We're less competing directly with this person or that person -- it's really more that people have been reading about IoT for a number of years now, so people have been reading with an increased pace about the potential around this stuff but as it always goes, the technologies are just really catching up and I have another theory: The more immature the industry, the more you see success lower in the stack first and then, over time, success tends to work its way up the stack.
AD: Where does your biggest opportunity lie?
AP: There is a great opportunity for us to connect billions of things that are under-served by current technologies. It's not that current technologies don't do a great job. It's that current technologies are made for a very different purpose... When you add in the user experience and the price point, we're designed for a very specific set of characteristics that allows billions of things to participate in IoT that otherwise could not. Frankly, it's mostly complementary to existing cellular technologies.
IoT: Room for Many
AD: Why aren't the two technologies competing?
AP: It's the whole approach in that we've designed what we're doing from the ground up to be the low-cost, low-power leader. So it's not all things to all people. We're not going to stream video. We're not going to stream jet engine data. But there are billions of these things out there that are really stupid things, to be frank, but yet their data has value.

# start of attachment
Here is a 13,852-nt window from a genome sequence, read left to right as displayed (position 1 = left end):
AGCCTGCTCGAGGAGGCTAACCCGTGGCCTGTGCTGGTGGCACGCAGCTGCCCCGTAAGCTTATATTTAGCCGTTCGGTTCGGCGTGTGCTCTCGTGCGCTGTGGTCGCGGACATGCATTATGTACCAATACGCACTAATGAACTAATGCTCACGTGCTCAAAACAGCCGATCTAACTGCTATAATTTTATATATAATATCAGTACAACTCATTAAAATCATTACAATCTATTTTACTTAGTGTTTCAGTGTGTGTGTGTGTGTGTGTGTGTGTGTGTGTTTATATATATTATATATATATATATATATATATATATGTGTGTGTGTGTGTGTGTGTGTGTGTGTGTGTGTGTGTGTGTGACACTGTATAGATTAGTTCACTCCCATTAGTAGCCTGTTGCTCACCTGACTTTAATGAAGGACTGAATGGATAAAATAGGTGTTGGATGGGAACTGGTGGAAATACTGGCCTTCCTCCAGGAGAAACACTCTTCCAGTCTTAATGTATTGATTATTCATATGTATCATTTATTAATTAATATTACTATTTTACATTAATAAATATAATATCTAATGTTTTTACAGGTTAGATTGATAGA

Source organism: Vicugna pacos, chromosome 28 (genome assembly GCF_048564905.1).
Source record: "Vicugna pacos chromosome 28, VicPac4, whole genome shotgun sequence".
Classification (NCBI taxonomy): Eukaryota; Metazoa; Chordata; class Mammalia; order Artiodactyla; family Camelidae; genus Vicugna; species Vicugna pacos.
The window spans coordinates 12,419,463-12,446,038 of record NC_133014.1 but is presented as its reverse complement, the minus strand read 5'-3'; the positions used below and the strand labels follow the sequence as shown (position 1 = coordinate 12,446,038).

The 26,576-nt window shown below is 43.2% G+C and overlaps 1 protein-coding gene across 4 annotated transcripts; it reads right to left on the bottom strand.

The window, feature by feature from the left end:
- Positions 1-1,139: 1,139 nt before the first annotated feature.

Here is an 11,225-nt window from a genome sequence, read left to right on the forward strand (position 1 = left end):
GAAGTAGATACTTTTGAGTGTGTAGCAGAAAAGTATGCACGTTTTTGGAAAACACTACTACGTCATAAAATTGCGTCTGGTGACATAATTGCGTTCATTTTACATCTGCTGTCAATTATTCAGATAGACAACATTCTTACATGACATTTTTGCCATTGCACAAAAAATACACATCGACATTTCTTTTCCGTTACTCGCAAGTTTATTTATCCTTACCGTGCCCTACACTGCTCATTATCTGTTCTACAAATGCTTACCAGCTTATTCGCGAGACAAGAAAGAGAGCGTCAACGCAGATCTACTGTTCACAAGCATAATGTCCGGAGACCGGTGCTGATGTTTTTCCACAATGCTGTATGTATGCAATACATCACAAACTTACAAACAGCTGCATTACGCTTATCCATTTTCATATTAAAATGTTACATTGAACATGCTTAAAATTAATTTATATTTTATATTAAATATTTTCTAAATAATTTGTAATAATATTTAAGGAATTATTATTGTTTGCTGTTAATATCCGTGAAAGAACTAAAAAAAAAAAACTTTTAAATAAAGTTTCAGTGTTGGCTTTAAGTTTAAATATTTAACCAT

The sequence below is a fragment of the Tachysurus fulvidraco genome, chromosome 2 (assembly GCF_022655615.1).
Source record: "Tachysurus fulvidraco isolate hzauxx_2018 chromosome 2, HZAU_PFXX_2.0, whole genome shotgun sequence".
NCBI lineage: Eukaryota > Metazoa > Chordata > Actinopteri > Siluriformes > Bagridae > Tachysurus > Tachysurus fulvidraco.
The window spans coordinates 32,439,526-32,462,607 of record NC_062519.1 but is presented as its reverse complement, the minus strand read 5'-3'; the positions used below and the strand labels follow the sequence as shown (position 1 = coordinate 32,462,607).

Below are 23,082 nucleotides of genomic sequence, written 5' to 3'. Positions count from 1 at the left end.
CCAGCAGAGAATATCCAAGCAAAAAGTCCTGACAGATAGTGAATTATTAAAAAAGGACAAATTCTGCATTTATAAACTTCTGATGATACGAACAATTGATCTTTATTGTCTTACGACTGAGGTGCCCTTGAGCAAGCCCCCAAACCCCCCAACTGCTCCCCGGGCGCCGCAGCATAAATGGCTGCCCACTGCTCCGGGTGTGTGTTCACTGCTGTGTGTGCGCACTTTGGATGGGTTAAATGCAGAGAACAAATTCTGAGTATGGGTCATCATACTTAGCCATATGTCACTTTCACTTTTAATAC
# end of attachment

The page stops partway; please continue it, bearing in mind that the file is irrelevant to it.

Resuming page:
It sounds really stupid but we learn from smart city applications that if you know when the trash can is full and you only go pick up the trash cans that are full, you knock 30% to 40% off your trash collection costs for an entire city. So you don't need to be streaming LTE speeds for that.
In fact, not only is the hardware cost going to rule that technology out, not only is the multi-service cost going to rule that technology out, but the battery life of a couple of days or a week or even if you tweak it a little bit longer than that will rule that out. It's not that those technologies aren't good. They're actually excellent technologies that we use every day. But they're made for a completely different purpose.
So we're addressing that market of things that really don't need a lot of data, that really cannot participate unless you hit a really sharp price point. At scale, at volume right now, we're doing deals -- depending on the amount of data you need going up and down -- literally less than $1 per year per device for service. That then can become so inexpensive it allows lots of things to participate.